The pandemic has changed the workplace forever, but is your company built to falter or thrive in the new hybrid environment? In our ongoing podcast and blog series, we explore ways to build a strong company culture and navigate the new way to work—from home, or anywhere, together.
In this follow-up blog, we expand on our initial learnings and insights from Kathleen Quinn Votaw and Marcus Buckingham (best-selling author and Head of Research, People and Performance at The ADP Research Institute) to help you unlock strengths, increase performance and pioneer the future of how people work.
As we delve deeper into the impacts of The Great Resignation, a competitive labor market and new ways of working, one thing stands out—the need for strong company culture. In today’s world, it’s no longer an option—it’s a necessity.
4 ways to build a stand-out company culture
1. Understand how people learn and grow. (Surprise: It’s not through feedback.)
After years of research, we know how the brain works. Innovation, learning and creativity all come from inspiration and insight, which come from within. It doesn’t come from a manager “giving feedback” because they don’t always know how someone thinks or learns. An employee’s desire to learn comes from inside—you can’t force a person to grow. When a leader pays attention to an employee and they feel they matter, that’s when employees are ready to receive whatever the conversation may be. People leaders need the courage to lead, and courage to listen.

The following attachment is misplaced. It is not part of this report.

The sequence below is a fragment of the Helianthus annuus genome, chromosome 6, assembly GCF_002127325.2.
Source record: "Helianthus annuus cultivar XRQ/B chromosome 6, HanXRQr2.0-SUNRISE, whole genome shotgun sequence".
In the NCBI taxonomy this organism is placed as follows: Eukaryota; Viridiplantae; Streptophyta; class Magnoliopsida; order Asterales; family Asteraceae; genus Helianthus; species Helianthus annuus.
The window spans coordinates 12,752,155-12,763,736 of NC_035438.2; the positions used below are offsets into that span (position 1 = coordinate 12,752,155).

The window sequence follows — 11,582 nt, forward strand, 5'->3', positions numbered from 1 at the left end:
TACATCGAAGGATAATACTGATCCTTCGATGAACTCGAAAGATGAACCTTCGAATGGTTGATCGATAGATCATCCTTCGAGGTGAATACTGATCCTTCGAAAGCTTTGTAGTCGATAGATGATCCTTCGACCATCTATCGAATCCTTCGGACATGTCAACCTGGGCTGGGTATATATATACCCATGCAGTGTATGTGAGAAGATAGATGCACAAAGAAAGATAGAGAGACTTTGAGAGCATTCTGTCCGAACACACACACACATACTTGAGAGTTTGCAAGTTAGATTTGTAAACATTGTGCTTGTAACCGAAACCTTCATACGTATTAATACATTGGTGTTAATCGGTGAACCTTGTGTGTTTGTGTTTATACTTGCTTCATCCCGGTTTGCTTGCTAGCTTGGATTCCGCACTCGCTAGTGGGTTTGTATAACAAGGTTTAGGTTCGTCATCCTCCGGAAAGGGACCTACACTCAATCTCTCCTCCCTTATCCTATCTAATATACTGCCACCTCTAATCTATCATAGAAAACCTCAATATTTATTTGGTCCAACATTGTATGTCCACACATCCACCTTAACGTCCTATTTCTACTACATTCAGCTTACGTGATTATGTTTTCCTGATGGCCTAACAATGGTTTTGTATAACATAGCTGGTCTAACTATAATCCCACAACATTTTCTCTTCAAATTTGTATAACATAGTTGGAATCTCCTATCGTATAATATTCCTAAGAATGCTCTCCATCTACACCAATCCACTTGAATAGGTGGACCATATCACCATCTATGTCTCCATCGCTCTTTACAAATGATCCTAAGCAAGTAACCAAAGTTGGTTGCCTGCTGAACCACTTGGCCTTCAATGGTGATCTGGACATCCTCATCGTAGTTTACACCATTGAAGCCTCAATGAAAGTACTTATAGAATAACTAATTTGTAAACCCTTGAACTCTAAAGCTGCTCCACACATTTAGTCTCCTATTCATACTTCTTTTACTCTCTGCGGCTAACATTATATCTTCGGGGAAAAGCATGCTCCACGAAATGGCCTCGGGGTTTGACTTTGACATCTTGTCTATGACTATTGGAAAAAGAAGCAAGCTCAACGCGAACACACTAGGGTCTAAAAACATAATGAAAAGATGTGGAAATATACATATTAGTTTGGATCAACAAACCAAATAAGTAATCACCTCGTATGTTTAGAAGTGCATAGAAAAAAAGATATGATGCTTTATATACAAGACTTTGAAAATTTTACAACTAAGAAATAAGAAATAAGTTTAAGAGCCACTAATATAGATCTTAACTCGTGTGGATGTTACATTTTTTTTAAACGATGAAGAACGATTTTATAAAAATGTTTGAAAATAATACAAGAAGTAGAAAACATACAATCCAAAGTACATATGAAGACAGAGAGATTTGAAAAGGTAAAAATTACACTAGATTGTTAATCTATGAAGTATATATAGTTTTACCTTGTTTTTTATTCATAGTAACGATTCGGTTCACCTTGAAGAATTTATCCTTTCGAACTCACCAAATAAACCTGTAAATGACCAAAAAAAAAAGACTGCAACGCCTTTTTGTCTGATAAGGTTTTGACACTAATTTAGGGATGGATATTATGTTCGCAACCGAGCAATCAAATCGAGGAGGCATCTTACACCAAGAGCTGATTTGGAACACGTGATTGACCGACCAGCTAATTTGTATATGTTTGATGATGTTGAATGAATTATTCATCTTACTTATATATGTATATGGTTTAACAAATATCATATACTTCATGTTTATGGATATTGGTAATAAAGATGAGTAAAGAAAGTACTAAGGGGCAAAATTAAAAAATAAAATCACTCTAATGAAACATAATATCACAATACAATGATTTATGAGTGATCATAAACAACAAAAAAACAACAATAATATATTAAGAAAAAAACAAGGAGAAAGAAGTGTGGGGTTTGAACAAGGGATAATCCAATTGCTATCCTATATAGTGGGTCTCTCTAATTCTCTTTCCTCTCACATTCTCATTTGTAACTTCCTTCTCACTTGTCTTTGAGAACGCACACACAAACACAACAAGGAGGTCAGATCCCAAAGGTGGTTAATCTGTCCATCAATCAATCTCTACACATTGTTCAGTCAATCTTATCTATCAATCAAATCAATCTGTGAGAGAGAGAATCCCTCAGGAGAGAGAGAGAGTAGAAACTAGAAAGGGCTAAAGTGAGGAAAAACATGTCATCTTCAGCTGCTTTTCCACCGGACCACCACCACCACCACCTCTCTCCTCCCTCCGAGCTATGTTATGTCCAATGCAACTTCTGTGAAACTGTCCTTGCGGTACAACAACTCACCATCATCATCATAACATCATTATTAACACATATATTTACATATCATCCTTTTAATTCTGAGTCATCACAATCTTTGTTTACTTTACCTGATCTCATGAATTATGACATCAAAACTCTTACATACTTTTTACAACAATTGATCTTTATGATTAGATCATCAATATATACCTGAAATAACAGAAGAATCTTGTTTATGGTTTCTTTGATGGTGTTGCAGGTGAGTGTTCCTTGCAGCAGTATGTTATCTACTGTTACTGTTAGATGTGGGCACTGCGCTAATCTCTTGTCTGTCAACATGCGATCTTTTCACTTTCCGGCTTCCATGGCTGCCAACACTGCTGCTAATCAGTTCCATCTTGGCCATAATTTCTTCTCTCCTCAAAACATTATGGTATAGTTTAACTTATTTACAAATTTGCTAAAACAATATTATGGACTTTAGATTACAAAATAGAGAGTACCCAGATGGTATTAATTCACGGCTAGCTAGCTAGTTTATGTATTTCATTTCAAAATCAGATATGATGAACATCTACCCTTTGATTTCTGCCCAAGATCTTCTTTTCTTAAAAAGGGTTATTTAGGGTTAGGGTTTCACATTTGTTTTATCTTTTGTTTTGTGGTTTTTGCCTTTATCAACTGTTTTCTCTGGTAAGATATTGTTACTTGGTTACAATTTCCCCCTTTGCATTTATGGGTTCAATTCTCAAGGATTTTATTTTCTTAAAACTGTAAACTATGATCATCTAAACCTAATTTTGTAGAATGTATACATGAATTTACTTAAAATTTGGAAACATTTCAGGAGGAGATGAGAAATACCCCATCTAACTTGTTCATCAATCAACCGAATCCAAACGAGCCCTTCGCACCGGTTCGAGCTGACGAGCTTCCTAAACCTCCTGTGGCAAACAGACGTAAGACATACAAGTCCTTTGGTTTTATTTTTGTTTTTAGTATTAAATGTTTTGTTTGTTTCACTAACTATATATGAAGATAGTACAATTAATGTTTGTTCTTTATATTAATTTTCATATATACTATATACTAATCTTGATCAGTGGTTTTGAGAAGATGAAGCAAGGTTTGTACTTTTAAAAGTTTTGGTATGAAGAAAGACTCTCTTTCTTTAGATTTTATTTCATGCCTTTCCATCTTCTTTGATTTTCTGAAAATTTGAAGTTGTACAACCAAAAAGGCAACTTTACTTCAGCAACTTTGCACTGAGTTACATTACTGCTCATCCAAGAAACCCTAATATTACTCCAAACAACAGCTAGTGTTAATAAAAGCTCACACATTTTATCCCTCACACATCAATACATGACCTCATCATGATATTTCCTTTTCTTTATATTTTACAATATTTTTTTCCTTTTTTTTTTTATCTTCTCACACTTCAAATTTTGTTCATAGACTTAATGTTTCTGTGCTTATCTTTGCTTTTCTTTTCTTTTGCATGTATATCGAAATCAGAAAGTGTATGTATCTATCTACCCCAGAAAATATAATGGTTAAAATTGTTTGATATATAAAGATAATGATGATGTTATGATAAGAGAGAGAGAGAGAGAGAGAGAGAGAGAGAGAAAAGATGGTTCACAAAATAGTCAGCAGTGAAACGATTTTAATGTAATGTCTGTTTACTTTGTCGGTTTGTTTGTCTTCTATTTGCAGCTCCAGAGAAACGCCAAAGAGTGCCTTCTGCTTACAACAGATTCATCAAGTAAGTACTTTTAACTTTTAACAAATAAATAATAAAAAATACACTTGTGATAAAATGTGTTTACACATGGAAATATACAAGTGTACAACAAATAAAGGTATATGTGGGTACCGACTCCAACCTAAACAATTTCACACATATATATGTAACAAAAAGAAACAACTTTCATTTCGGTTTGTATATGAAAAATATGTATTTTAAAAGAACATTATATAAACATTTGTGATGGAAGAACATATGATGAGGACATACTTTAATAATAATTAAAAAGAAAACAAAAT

2. Build your culture by building human connections.
If the world has learned anything since the start of the pandemic, it’s this: People need human connections. So don’t let your leaders neglect those weekly check-ins. (Read Part One of this blog series). What matters is the frequency, not the modality. The touch-base could be face-to-face, voice-to-voice, or even a Zoom call. As long as the leader can say, “I see you. I hear you. How can I help you this week?” It’s really very simple, but incredibly powerful.
3. Know what company culture is (and what it isn’t).
Company culture isn’t what your CEO says, and it’s not what’s on your website. Believe it or not, culture is determined by employees’ experiences and relationships with their direct manager, HR and others within the organization. It spans from the small things (like accuracy of insurance withholdings), to much larger things (like taking a leave of absence for mental health). These things are all deeply human and when they’re handled poorly, it negatively impacts company culture. But when they’re handled well, you create a culture where people become strong advocates for the company.
4. Implement a “relationship manager” – a single point of contact.
Today’s HR function is becoming increasingly verticalized – with multiple silos of expertise that rarely talk to one another. There’s no single point of contact serving the employee as a whole person—someone who knows an individual’s name and unique situation. Employees want a relationship manager—someone who can manage the relationship between themselves and the organization. Companies often forget that employees are humans. They need support, guidance, hope, joy and recognition.
Want to learn more?
Listen to the full podcast with Marcus Buckingham (Part 1 and Part 2) or see all the podcasts in our Dare to Care in the Workplace series. Don’t forget to subscribe to our newsletter to get alerts when new podcasts are released.